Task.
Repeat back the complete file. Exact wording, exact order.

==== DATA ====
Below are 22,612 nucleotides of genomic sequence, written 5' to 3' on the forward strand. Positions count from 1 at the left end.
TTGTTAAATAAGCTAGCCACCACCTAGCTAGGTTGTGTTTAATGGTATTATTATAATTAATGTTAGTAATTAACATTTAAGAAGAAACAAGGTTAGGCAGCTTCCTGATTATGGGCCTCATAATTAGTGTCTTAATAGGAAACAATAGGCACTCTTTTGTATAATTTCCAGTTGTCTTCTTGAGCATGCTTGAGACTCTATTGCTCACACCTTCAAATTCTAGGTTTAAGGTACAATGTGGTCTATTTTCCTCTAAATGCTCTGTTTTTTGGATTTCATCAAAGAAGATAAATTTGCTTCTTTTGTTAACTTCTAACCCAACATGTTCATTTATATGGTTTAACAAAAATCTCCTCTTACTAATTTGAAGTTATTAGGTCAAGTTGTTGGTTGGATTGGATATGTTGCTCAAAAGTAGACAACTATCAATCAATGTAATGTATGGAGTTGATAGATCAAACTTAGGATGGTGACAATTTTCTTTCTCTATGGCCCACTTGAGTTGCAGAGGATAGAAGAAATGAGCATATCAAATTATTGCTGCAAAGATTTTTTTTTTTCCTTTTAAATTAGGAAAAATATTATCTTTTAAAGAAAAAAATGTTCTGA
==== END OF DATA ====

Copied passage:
Below are 22,612 nucleotides of genomic sequence, written 5' to 3' on the forward strand. Positions count from 1 at the left end.
TTGTTAAATAAGCTAGCCACCACCTAGCTAGGTTGTGTTTAATGGTATTATTATAATTAATGTTAGTAATTAACATTTAAGAAGAAACAAGGTTAGGCAGCTTCCTGATTATGGGCCTCATAATTAGTGTCTTAATAGGAAACAATAGGCACTCTTTTGTATAATTTCCAGTTGTCTTCTTGAGCATGCTTGAGACTCTATTGCTCACACCTTCAAATTCTAGGTTTAAGGTACAATGTGGTCTATTTTCCTCTAAATGCTCTGTTTTTTGGATTTCATCAAAGAAGATAAATTTGCTTCTTTTGTTAACTTCTAACCCAACATGTTCATTTATATGGTTTAACAAAAATCTCCTCTTACTAATTTGAAGTTATTAGGTCAAGTTGTTGGTTGGATTGGATATGTTGCTCAAAAGTAGACAACTATCAATCAATGTAATGTATGGAGTTGATAGATCAAACTTAGGATGGTGACAATTTTCTTTCTCTATGGCCCACTTGAGTTGCAGAGGATAGAAGAAATGAGCATATCAAATTATTGCTGCAAAGATTTTTTTTTTTCCTTTTAAATTAGGAAAAATATTATCTTTTAAAGAAAAAAATGTTCTGA